The doctor needs to meet the patient in person in an effort to determine the cause(s) of hair loss. Key parts of the patient’s medical and hair loss history include the following:
- How has the hair loss started and progressed?
- Is the hair loss characterized by shedding or by a slow steady thinning?
- Are there any accompanying symptoms?
- Is there a family history of hair loss?
- Is there currently any other medical condition that is causing hair loss?
- Have there recently been any stressful events?
- What medications have or are being taken?
- What therapies for hair loss has the patient tried?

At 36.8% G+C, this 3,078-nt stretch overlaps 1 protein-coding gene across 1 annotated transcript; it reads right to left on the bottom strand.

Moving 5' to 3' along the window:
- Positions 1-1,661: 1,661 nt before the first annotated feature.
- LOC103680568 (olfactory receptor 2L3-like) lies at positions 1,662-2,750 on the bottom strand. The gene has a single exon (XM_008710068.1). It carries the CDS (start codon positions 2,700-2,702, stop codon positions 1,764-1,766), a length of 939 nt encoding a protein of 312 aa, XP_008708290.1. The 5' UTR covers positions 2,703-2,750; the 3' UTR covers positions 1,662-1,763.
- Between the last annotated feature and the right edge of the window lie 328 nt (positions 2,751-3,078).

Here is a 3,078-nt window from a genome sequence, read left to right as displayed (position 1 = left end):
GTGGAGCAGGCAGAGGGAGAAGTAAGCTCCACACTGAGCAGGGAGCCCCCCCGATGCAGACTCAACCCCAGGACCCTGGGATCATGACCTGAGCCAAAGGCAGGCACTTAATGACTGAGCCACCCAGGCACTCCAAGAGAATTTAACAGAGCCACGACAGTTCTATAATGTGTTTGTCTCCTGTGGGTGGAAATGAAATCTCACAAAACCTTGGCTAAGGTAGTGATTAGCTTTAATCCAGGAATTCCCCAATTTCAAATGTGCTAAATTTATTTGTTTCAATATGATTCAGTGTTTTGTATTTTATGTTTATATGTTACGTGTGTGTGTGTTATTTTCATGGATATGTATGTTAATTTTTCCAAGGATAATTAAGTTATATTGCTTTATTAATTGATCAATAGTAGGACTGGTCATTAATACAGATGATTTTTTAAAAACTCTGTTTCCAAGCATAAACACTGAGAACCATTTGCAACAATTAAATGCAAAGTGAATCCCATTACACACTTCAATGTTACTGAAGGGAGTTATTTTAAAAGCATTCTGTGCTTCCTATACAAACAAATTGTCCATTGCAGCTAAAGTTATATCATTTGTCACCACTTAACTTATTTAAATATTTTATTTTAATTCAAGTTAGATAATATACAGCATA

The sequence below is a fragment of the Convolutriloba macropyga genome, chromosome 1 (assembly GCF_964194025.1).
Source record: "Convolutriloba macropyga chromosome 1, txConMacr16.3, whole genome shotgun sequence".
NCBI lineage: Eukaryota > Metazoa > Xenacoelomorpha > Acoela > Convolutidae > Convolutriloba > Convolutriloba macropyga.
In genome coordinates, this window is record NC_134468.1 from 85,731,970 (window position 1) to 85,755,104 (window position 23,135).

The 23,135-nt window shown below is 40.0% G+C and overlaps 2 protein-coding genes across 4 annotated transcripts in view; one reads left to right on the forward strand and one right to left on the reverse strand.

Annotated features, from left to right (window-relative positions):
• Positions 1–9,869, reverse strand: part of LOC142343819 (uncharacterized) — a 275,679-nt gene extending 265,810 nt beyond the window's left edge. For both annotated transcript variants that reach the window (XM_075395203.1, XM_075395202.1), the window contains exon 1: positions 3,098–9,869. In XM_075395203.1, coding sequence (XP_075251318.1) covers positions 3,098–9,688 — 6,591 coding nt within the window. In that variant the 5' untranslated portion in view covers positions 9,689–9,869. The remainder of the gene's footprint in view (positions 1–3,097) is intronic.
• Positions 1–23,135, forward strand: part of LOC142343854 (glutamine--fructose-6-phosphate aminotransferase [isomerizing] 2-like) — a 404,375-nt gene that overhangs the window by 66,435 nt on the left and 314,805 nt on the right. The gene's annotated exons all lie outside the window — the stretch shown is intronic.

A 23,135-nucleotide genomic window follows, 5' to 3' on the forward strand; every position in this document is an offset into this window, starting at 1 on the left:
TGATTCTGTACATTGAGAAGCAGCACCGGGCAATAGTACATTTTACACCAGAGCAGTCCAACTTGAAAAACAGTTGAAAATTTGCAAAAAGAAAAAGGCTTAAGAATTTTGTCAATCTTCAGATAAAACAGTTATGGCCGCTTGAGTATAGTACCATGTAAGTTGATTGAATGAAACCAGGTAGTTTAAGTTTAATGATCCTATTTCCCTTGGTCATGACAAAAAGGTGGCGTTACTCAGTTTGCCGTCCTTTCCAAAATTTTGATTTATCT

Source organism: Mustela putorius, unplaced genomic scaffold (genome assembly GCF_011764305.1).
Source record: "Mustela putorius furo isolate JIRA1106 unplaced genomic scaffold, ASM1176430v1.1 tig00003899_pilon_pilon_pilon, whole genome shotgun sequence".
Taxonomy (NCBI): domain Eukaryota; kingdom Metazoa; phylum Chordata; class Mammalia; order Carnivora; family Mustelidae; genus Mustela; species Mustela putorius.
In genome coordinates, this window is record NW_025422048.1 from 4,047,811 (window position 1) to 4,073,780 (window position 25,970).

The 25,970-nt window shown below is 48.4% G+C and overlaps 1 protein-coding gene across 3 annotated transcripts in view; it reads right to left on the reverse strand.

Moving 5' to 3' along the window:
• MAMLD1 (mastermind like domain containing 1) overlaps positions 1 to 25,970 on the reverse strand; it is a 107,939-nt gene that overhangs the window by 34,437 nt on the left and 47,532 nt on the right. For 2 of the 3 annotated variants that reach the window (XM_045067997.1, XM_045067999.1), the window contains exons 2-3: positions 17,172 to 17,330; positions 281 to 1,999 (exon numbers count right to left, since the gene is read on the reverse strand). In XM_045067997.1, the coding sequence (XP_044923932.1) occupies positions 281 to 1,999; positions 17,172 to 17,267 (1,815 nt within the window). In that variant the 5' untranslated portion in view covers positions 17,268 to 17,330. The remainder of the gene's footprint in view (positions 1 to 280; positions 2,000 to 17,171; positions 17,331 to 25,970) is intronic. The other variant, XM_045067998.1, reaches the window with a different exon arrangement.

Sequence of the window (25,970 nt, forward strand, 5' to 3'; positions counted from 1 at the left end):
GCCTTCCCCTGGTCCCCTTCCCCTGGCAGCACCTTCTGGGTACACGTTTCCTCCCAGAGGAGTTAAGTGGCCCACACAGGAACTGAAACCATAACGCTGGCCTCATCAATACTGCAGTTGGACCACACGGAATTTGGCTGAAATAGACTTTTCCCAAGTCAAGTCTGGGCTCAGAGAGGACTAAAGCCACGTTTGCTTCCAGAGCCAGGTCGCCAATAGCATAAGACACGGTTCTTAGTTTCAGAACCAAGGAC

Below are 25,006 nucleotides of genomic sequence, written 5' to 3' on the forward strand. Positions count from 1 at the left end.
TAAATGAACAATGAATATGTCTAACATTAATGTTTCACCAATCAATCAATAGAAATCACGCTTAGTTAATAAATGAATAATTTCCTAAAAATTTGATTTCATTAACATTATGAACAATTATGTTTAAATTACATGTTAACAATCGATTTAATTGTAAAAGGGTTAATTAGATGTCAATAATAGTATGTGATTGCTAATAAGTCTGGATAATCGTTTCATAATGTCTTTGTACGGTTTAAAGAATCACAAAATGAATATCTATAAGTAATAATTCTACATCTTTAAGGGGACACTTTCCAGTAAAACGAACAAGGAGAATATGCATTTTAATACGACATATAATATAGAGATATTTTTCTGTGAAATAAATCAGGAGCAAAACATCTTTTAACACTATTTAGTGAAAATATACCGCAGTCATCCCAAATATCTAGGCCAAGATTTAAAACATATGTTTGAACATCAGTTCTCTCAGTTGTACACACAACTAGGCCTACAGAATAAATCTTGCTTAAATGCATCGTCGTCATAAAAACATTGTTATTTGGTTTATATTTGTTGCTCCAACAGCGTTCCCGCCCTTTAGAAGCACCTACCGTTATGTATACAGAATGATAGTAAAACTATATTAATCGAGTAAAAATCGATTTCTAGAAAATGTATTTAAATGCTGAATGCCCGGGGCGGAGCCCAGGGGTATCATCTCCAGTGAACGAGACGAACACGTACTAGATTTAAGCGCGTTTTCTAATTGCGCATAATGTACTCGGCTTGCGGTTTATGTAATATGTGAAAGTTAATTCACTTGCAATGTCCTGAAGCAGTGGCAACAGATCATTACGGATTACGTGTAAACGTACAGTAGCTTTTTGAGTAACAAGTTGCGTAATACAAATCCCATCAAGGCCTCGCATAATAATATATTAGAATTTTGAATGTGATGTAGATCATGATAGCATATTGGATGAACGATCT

Certain patterns of hair loss are typical (female pattern hair loss, alopecia areata-patchy hair loss, cicatricial alopecia- often with itching, traction alopecia caused by wearing hair tightly etc.), but there are also some variants of hair loss that are very subtle. The doctor has to be familiar with how the hair loss has developed with time, if there have been periods with more severe hair loss, was it accompanied with any other symptoms, and the patient’s own impression of the grade of her hair loss. This investigation is followed by checking the patient’s family history of hair loss to see whether anyone else suffered from a similar or the same condition. The patient should reveal to her doctor all other medical conditions she has experienced, along with current medications. There are a lot of conditions and medications that can cause hair loss. And, lastly, but no less important, the patient should let her doctor know about any prior treatments for hair loss and the success or failure of those treatments.